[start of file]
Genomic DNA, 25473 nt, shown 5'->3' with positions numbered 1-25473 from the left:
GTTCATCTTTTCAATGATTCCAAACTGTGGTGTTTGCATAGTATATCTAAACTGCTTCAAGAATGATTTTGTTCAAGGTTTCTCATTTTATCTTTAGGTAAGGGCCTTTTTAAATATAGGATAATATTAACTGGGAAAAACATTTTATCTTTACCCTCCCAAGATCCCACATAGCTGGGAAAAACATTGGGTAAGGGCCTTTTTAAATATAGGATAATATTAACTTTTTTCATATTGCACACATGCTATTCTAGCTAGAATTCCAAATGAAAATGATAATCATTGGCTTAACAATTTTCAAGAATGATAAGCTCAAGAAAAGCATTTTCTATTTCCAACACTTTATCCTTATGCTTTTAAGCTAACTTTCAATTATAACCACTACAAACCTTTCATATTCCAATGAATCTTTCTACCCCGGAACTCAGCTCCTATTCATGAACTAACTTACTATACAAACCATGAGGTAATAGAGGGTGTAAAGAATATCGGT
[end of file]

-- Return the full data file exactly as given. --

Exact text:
Genomic DNA, 25473 nt, shown 5'->3' with positions numbered 1-25473 from the left:
GTTCATCTTTTCAATGATTCCAAACTGTGGTGTTTGCATAGTATATCTAAACTGCTTCAAGAATGATTTTGTTCAAGGTTTCTCATTTTATCTTTAGGTAAGGGCCTTTTTAAATATAGGATAATATTAACTGGGAAAAACATTTTATCTTTACCCTCCCAAGATCCCACATAGCTGGGAAAAACATTGGGTAAGGGCCTTTTTAAATATAGGATAATATTAACTTTTTTCATATTGCACACATGCTATTCTAGCTAGAATTCCAAATGAAAATGATAATCATTGGCTTAACAATTTTCAAGAATGATAAGCTCAAGAAAAGCATTTTCTATTTCCAACACTTTATCCTTATGCTTTTAAGCTAACTTTCAATTATAACCACTACAAACCTTTCATATTCCAATGAATCTTTCTACCCCGGAACTCAGCTCCTATTCATGAACTAACTTACTATACAAACCATGAGGTAATAGAGGGTGTAAAGAATATCGGT